Vardhamma Mahavira was not the founder of Jainism, but he reformed and refined previous teachings of the Jaina tradition. Mahavira was born in 599 BC in Kaundinyapura near modern Patna. Scholars debate the birth date and place. Some claim it to be as late as 490 BC in Kundapura near Vaishali or in Vaishali, which is in present day Bihar. Mahavira was born to a high-ranking family and received an education fit for a nobleman. He learned about literature, art, philosophy, and military and administrative sciences. Mahavira married a princess named Yasoda and had a daughter named Anojja. When Mahavira was 28, his parents died, and Mahavira wanted to abandon everything and everyone.
To please his brother, Mahavira decided to stay at his home until the age of 30. For those two years, Mahavira practiced self-discipline and gave up luxuries by giving charity to beggars.
When Mahavira left his family at the age of 30, he also gave up all property, wealth, and pleasures. He left his home and mediated, fasted, and went without water. After all this, Mahavira tore out his hair and wandered naked with a piece of cloth on his shoulder. Mahavira essentially became a homeless man. This did not bother Mahavira, because he was going to teach the Jain Religion. Vardhamma Mahavira became the 24th Tirthankara or “ford-maker” of the Jain or Jaina Religion.
Mahavira traveled naked to various parts of northern India, teaching and preaching. These parts included Bihar, western Bengal, and western Uttar Pradesh. Mahavira attracted all kinds of people, including kings, queens, rich, poor and both men and women.
Mahavira taught that the center of right conduct was the five great vows of which he preached until his death. Four were from the previous teacher Parshva, and the fifth was his own. The vows were (asteya) to not take anyone’s private possessions, (satya) to always tell the truth, (aparigraha) to not own any property, (ahimsa) to not injure or annoy any living thing, and (brahmacarya) to have complete celibacy. Parshva let his followers wear clothing, but Mahavira did not want his followers to wear any. In this, Mahavira was very faithful to his teachings. The most noticeable extent of these vows was that Mahavira let vermin inhabit his body, because it was wrong to kill any living creature. Mahavira vowed to neglect his body and agreed to suffer all things that could happen. “Mahavira taught 73 methods for exertion in goodness by which many creatures, who believed in and accepted them, studied, learned, understood, and practiced them, and acted according to them, obtained perfection, enlightenment, deliverance, beatitude, and an end to all misery”. This was the very extreme form of the vow. He gave up all he had and was celibate.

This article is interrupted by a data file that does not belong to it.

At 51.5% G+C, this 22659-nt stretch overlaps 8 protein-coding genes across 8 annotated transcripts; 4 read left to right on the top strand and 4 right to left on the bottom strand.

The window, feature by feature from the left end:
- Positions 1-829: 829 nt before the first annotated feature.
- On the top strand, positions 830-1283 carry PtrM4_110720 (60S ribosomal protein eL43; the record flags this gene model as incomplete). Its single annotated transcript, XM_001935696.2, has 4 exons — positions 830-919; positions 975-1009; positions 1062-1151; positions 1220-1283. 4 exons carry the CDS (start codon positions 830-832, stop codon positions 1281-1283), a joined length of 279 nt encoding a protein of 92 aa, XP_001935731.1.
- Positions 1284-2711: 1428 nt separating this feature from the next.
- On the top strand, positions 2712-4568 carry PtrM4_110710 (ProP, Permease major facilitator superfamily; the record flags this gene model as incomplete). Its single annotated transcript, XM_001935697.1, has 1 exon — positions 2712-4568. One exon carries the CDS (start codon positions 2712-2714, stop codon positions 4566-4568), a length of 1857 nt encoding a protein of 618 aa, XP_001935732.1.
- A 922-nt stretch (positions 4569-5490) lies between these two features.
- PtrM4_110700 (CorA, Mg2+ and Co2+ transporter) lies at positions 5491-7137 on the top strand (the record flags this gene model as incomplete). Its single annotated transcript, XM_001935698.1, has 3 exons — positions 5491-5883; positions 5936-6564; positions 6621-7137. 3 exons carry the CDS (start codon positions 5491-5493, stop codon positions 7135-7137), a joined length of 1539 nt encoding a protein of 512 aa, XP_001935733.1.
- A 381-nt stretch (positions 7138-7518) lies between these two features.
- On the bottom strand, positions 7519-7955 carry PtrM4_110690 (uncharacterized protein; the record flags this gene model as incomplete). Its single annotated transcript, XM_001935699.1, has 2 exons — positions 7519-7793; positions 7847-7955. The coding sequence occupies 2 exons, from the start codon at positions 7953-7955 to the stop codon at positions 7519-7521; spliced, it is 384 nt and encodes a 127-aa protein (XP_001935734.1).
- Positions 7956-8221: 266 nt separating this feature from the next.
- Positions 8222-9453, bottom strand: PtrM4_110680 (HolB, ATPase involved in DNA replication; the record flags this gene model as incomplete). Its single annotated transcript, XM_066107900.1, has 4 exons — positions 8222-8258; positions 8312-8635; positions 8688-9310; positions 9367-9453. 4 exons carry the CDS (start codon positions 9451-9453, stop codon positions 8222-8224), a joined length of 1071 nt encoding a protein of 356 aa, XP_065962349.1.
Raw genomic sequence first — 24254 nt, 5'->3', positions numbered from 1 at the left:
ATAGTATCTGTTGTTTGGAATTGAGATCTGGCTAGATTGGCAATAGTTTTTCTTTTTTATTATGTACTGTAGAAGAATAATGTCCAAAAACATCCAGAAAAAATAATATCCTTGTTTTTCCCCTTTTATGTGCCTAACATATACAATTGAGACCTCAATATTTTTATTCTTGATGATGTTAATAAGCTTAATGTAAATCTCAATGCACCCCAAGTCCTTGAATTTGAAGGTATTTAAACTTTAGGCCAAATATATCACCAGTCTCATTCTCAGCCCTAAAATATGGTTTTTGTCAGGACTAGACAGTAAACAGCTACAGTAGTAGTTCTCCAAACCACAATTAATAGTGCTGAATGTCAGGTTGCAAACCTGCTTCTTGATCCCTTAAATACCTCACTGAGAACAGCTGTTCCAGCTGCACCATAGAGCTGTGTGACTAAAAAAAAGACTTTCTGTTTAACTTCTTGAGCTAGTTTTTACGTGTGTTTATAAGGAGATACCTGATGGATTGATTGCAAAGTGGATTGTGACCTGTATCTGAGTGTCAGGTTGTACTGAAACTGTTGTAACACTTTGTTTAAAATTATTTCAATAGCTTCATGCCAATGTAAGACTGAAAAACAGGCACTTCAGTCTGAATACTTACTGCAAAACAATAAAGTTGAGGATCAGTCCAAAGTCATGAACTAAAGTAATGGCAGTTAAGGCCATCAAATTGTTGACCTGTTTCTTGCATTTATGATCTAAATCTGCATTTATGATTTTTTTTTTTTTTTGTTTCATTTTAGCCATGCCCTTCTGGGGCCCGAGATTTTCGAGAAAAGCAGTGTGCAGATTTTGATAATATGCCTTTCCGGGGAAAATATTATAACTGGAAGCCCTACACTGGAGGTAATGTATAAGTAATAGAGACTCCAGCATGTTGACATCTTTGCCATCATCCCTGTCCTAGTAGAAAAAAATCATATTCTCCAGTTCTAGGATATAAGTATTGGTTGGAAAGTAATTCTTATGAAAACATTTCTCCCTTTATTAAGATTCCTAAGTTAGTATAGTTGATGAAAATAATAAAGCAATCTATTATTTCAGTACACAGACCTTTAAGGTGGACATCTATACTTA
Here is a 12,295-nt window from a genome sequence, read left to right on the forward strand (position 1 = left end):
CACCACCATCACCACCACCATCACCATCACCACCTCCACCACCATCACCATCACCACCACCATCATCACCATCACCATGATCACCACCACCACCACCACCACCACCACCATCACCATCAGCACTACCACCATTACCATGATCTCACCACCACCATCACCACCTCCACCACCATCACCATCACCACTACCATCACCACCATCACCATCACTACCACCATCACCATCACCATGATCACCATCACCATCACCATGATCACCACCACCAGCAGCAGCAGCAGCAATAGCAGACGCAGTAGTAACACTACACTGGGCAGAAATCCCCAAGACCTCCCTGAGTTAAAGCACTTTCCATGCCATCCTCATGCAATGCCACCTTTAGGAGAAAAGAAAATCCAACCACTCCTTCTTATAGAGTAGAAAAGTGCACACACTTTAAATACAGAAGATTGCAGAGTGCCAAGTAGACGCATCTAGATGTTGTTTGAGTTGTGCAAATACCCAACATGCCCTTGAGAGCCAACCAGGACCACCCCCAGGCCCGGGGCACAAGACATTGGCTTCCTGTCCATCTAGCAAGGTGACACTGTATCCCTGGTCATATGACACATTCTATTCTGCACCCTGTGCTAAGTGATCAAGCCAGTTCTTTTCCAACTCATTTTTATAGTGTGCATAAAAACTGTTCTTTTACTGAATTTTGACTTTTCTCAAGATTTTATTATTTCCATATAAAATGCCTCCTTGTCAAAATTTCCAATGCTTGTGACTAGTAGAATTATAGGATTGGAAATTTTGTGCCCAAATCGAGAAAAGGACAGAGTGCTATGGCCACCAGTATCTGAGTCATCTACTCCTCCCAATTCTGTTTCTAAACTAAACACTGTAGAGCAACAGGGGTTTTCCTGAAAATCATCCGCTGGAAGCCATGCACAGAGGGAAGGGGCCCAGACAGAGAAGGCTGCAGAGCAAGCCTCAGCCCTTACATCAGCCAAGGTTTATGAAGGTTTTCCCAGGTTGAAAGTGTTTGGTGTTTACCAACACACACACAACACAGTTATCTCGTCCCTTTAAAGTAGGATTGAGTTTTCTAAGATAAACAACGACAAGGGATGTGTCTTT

Mahavira’s quest, for himself and others, was to finally reach nirvana or salvation. Nirvana is the attainment of the blissful state of one’s self and of total freedom from the cycle of birth, death, life, pain, and misery. The final step for Mahavira and all that follow him was the final removal of the karma or self. Mahavira attained nirvana the 13th year of his new Jain life. This happened while he was fasting, not drinking water for two days, and meditating. Not only did Mahavira attain nirvana but he also attained kevala. Kevala is the absolute knowledge and is the highest awareness.
Vardhamma Mahavira finally died in 527 BC at the age of 72. Mahavira is believed to have become Siddha, never to go through the cycle of birth and death. Mahavira was able to rid himself of karma by destroying it and won his soul’s salvation by never returning to earth.